Whistleblower Rights for National Security and Intelligence Community Workers Advancing Again in Congress
Statement of Angela Canterbury, Director of Public Policy,
Project On Government Oversight
We are very pleased that the Senate Select Committee on Intelligence has approved protections for national security and intelligence community whistleblowers in the Intelligence Authorization Act for Fiscal Year 2014. Today, these workers must rely upon an unproven framework of protections recently mandated by President Obama. The reforms the Committee proposes would provide for the first time specific statutory protections for those who hold security clearances and have access to classified information.
The protections are very similar to those the Senate passed by unanimous consent last year, only to be blocked in the end by House Intelligence Committee Chairman Rep. Mike Rogers (R-Mich.). We hope that given the recent high-profile leaks of classified information, Chairman Rogers will reconsider his position and make it safe to use legal channels to disclose waste, fraud and abuse in our intelligence activities.
We are very grateful for the leadership of Sens. Susan Collins (R-Maine) and Ron Wyden (D-Ore.) in championing these whistleblower protections. While the Committee did not include all of the reforms the Collins and Wyden proposed, the protections in the bill will be landmark if they become law. We will continue to work with these committed senators and their staff to strengthen the reforms as the legislation advances. We must at least ensure that the protections available now are not weakened.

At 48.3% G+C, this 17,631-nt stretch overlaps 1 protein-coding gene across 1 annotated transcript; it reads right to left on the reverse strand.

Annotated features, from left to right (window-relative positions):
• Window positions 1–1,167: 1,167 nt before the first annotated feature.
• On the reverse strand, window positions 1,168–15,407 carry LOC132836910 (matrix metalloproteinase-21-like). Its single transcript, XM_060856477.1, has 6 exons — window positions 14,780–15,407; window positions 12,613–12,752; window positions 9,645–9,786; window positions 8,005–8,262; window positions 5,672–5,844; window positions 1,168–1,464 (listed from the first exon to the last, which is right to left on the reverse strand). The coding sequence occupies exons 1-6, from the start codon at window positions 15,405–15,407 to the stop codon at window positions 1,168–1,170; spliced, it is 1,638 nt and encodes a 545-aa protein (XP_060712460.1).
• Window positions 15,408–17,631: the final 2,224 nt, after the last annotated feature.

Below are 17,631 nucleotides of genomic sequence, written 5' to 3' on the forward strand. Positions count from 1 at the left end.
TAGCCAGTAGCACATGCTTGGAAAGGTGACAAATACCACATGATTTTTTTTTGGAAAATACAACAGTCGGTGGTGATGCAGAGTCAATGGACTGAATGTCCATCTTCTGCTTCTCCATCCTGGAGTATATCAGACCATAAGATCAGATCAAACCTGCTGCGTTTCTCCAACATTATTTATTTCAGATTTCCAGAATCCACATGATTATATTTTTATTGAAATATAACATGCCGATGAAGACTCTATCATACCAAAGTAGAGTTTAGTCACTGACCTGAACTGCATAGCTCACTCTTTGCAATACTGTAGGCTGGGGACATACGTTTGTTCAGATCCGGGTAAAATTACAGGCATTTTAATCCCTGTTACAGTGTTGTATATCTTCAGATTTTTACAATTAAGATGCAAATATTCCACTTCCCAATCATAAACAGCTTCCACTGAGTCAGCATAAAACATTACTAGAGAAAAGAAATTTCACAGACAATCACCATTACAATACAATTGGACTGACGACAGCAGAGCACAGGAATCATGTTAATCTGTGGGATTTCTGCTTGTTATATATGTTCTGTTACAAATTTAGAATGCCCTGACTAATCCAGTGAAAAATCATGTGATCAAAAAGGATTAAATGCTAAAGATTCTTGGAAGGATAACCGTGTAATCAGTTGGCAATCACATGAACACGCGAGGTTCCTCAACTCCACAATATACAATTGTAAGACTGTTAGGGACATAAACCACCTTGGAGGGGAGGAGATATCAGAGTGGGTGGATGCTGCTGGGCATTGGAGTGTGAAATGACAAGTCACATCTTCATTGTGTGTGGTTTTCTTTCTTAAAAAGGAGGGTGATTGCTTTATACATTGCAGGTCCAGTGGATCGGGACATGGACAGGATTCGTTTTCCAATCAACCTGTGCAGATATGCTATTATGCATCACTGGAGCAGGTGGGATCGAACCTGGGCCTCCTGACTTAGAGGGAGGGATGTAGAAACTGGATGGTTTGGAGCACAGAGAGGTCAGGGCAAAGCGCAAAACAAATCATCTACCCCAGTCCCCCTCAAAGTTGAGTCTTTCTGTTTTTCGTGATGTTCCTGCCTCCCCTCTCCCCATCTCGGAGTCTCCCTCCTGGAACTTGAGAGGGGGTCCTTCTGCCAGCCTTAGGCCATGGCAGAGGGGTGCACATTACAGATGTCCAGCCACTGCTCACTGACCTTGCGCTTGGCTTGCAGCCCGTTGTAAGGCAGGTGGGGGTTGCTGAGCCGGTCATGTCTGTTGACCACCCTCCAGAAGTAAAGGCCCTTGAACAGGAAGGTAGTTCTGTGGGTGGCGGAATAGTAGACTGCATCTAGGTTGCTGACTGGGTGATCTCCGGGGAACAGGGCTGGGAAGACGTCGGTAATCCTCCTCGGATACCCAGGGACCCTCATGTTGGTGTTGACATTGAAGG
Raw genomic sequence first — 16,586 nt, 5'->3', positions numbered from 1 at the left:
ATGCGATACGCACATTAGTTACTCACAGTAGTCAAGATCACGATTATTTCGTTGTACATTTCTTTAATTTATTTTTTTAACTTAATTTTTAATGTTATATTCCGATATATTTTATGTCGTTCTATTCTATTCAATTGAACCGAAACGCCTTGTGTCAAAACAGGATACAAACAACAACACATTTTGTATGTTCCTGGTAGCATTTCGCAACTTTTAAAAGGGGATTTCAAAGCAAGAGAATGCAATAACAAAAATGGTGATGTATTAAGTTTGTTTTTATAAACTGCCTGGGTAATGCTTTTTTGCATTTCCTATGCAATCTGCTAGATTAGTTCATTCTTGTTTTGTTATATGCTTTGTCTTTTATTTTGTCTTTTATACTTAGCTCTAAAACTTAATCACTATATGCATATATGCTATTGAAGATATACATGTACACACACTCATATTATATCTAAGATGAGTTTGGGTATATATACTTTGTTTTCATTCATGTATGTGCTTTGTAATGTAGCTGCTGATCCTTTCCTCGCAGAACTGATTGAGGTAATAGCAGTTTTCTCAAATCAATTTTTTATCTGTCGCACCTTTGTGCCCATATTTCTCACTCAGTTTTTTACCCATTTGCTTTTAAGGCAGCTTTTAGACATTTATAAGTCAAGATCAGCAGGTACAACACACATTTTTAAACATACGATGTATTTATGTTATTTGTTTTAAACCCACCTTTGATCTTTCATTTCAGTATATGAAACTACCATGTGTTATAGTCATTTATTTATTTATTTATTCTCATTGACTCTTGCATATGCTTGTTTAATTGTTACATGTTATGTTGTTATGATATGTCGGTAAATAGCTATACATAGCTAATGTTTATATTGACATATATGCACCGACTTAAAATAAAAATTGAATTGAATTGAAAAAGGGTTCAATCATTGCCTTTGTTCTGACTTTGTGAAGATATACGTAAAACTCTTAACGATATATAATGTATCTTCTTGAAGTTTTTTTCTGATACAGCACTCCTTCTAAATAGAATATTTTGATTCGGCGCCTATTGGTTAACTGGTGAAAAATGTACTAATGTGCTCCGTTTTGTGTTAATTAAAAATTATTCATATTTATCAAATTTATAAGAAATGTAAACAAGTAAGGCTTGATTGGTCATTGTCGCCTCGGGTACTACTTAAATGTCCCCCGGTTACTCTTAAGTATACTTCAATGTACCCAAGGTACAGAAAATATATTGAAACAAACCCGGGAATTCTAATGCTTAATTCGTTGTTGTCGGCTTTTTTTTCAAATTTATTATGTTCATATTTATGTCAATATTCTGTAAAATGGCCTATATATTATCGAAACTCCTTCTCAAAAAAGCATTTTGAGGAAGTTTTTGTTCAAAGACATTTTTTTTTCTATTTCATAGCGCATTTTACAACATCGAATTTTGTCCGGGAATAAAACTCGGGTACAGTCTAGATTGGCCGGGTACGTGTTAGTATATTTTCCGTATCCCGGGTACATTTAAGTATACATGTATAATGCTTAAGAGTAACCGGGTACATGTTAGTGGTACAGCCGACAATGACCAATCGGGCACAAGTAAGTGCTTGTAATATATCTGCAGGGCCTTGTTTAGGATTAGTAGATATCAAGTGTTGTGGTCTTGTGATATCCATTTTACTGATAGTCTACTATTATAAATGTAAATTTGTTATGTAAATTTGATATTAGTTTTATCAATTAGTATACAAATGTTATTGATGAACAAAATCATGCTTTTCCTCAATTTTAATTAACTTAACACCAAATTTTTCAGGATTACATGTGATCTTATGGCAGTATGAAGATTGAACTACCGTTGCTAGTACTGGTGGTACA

But there are other much-needed reforms to the status quo. In particular, we must protect all disclosures to Congress—not just those made to the Intelligence Committees. There must be far more independence in the review of both the wrongdoing disclosed and retaliation alleged. Also, it would be irresponsible to continue to deny the half a million contractors with security clearances the protections they need for legal disclosures of classified information.
If Congress wants to prevent leaks, it has to effectively reduce the risks for blowing the whistle legally.
Founded in 1981, the Project On Government Oversight (POGO) is a nonpartisan independent watchdog that champions good government reforms. POGO’s investigations into corruption, misconduct, and conflicts of interest achieve a more effective, accountable, open, and ethical federal government.